Elizabeth Kate Switaj
The woman you don’t expect to leave your door unlocked, because no one but you and the leasing agent had the key, wears tall, slender heels. If they were Crocs or shredded boots discarded by the door, you wouldn’t see how her untucked blouse fluttered with her breath or how her body (tall, slender) curled itself into native indentations on the couch. A familiar scent? Is it her? Is it your favorite meal burping and steaming on the stove? So you say, maybe, this must be home.
But there are women who do not speak your language of meat, wheat, and veg. There are women who do not speak any tongue of kitchen and oven and pot and pan. The woman you don’t expect opens her eyes when you close yours and closes her eyes when you open yours. She dreams to balance your dreams: yes/no, no/yes, flying/falling, life/death. The breath you forget she inhales and presses against the retreat of your skin. Do you feel her when you find memory verdigrised on the street and declare the marks you can’t see the sign of a foreign mint?
For the flat-footed woman who speaks a language you don’t know, memory is memory. For her, you wouldn’t check your finger if you didn’t remember a wife. You wouldn’t tug the band over your swollen knuckles to check for an inscription for either of them. For the woman you don’t expect to leave your door unlocked, you’d test it with a kiss and call it nice to forget there ever was anything to remember. You’d call it trusting the present.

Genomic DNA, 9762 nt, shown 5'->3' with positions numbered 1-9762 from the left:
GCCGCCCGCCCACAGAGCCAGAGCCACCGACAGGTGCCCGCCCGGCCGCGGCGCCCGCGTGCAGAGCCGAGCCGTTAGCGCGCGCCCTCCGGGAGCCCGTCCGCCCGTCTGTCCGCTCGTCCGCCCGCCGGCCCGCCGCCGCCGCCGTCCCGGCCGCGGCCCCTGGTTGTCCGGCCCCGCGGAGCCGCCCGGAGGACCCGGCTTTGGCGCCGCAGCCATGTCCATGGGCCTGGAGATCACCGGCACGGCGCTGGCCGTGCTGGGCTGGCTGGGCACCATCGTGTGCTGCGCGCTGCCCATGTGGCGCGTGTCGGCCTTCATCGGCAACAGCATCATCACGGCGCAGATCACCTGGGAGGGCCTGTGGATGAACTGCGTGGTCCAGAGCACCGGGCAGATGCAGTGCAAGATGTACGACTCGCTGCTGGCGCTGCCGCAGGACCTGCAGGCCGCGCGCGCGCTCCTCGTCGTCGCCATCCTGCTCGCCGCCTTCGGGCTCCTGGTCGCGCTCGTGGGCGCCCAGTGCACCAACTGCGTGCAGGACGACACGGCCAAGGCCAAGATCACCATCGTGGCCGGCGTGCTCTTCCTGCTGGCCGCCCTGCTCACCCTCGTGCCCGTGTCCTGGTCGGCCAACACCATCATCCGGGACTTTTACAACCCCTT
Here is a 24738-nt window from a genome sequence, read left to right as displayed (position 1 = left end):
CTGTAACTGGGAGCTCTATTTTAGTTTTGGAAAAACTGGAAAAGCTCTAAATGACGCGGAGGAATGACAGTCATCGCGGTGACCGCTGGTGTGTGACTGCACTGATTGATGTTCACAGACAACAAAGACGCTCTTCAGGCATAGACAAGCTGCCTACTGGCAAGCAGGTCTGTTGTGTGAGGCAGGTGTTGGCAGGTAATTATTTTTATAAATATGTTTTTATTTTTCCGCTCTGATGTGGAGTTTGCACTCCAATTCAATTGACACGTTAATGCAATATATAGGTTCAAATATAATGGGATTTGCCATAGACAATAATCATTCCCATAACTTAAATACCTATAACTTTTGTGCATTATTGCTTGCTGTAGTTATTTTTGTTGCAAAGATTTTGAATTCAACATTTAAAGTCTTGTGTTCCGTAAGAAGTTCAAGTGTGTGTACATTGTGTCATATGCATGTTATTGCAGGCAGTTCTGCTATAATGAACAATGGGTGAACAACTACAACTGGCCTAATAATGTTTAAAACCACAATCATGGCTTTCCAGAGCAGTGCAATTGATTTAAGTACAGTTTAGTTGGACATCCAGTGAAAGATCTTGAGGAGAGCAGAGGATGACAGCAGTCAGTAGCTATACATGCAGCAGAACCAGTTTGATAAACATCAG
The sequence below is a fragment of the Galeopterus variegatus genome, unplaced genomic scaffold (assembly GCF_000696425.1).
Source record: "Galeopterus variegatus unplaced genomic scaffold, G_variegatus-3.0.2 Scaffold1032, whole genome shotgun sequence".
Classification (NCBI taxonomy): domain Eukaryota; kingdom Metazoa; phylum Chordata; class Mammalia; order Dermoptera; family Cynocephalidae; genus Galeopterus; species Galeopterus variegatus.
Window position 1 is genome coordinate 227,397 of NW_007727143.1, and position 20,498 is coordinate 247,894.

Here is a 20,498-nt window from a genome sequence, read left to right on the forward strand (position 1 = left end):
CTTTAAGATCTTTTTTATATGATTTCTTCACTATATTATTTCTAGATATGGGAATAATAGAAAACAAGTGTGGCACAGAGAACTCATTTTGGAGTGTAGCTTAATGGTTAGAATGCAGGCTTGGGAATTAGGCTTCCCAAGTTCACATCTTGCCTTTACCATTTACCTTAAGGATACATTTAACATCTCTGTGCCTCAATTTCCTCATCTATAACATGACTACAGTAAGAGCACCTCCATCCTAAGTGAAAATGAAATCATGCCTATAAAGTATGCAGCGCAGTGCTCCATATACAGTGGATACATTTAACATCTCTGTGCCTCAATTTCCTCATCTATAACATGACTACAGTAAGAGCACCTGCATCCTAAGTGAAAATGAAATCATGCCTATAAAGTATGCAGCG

The woman you don’t expect on the train is always sitting next to you in her faux-leather flats. You don’t notice her face until one day she says, Come on, this is our stop. She’s short; she has a belly―not your child, not anybody’s child. Her nose is pierced instead of her ears, and she doesn’t wear lace beneath that oxford shirt. Your oxford shirt. Your mother’s pearl. In her nose. You keep asking how. Her hair is too short to be tossed. You keep asking how, as she undoes the buttons.
The woman you don’t expect to leave your door unlocked is asking where you’ve been. I’ve been waiting. Dinner’s on. The woman you don’t expect is writing you a poem. You chose before you met them, before you knew you liked the curve of a calf on tiptoe, the ghost of leather and the smell of blush.